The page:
French economist flags up the importance of dynamic spectrum access

A leading French economist, Professor Joelle Toledano, has just published a report which points to the importance of progressive spectrum management to innovation and economic growth. The report which was commissioned by the French Finance Ministry, in the middle of 2013, draws on interviews with major players and innovators from Europe and the US. It highlights the leading role played by the US and the UK in getting dynamic spectrum access started and points to the importance of licence exemption as a tool for accelerating innovation. The report is written in French, but an executive summary in English can be found here.

It will be interesting to see what actions French policymakers take in response to Professor Toledano's recommendations. France is very influential in developing European spectrum policy and contributes significant resources to working groups in CEPT and ETSI. So its Government's actions will be studied closely.

New UK Digital Industries minister should be helpful for Ofcom's DSA plans

In the recent shuffle of UK Government ministers, Ed Vaizey, the Minister for Broadband, not only survived but had its portfolio extended to a broad 'Digital Industries' remit. Ed Vaizey's support for progressive policymaking on Spectrum has been helpful for Ofcom's push to introduce Dynamic Spectrum Access (initially in the TV white spaces). See this TheDrum.com article.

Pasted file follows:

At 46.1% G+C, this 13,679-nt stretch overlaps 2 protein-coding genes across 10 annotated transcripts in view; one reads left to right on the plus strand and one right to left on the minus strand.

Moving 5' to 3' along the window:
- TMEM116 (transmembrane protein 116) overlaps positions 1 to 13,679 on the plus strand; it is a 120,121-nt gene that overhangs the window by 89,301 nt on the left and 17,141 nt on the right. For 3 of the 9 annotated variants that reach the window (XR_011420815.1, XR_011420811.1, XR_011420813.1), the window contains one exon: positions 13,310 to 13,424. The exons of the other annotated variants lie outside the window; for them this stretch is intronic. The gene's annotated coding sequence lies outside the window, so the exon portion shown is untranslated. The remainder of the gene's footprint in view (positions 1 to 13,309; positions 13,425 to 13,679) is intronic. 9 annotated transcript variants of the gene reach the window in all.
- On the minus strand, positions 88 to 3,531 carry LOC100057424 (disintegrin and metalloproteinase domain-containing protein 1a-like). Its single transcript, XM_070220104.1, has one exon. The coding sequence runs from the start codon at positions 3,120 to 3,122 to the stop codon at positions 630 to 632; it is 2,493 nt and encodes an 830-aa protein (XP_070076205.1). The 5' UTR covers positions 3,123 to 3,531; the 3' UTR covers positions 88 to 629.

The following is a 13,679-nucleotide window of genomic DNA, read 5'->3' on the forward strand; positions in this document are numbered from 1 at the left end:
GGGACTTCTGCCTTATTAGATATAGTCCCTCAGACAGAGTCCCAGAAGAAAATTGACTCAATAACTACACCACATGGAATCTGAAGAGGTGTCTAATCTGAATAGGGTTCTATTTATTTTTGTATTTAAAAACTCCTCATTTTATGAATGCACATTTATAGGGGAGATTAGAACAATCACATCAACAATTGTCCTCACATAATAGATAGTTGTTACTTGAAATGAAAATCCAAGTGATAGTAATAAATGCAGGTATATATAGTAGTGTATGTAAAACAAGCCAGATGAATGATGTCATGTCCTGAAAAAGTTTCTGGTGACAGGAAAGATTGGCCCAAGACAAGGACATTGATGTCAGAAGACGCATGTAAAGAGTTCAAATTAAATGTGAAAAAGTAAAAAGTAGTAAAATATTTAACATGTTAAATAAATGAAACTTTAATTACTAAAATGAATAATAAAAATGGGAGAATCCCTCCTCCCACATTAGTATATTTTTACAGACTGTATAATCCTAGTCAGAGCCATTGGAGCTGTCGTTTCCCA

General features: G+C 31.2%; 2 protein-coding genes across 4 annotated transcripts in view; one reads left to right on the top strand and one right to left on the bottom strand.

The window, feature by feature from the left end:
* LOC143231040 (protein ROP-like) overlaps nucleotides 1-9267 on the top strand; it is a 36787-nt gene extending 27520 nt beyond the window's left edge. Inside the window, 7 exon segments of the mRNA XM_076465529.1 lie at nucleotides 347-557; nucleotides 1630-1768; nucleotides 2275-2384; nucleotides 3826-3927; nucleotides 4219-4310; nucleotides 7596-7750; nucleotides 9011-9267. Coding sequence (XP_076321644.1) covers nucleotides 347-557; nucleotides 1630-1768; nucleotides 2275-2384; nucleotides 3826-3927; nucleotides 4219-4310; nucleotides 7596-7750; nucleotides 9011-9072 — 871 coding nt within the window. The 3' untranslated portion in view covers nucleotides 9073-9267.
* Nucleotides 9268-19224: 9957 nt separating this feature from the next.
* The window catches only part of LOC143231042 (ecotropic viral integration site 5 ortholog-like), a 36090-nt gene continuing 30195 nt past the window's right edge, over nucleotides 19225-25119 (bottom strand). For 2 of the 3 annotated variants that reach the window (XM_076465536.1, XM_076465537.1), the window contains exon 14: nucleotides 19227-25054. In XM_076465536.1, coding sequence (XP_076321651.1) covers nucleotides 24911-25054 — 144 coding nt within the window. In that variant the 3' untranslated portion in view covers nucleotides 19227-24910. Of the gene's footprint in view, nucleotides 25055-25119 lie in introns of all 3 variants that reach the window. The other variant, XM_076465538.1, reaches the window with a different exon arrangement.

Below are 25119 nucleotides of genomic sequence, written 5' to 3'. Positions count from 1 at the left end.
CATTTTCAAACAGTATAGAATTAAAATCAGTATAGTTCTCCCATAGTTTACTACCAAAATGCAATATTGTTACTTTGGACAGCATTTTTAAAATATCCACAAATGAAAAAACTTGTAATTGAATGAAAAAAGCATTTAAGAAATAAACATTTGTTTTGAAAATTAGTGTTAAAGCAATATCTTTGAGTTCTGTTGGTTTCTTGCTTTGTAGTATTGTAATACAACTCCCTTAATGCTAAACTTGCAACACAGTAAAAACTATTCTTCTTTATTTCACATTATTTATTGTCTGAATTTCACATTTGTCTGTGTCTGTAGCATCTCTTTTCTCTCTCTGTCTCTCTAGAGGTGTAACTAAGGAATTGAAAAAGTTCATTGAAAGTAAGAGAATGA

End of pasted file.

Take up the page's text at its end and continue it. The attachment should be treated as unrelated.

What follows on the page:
Ed attended the launch of the Centre for White Space Communications, in the University of Strathclyde, back in January 2013. His keynote speech then was very supportive to the concept of harvesting unused spectrum capacity through DSA, to help rural communities enjoy better broadband, for example. Nor was this to be at the expense of existing UHF services - he has been a strong supporter of Digital Terrestrial Broadcasting and its continuing technological journey.

Ofcom has devoted considerable resource to translating the Dynamic Spectrum Access vision into workable regulations for the UK /European UHF contexta and is also looking closely at other opportunities to apply the new spectrum sharing technology. The 3.5 GHz band is one such, with the advantage that it is also under considering, for DSA, in the US - and therefore offers potential harmonisation benefits. With its UK TV white spaces pilot now under way, Ofcom is in the home straight for introducing the regulations to enable the licence-exempt access for which the industry has been waiting.

In his new role, we are confident that Ed will continue to advocate more efficient and flexible spectrum usage as a vital underpinning for the future of the UK's Digital Industries.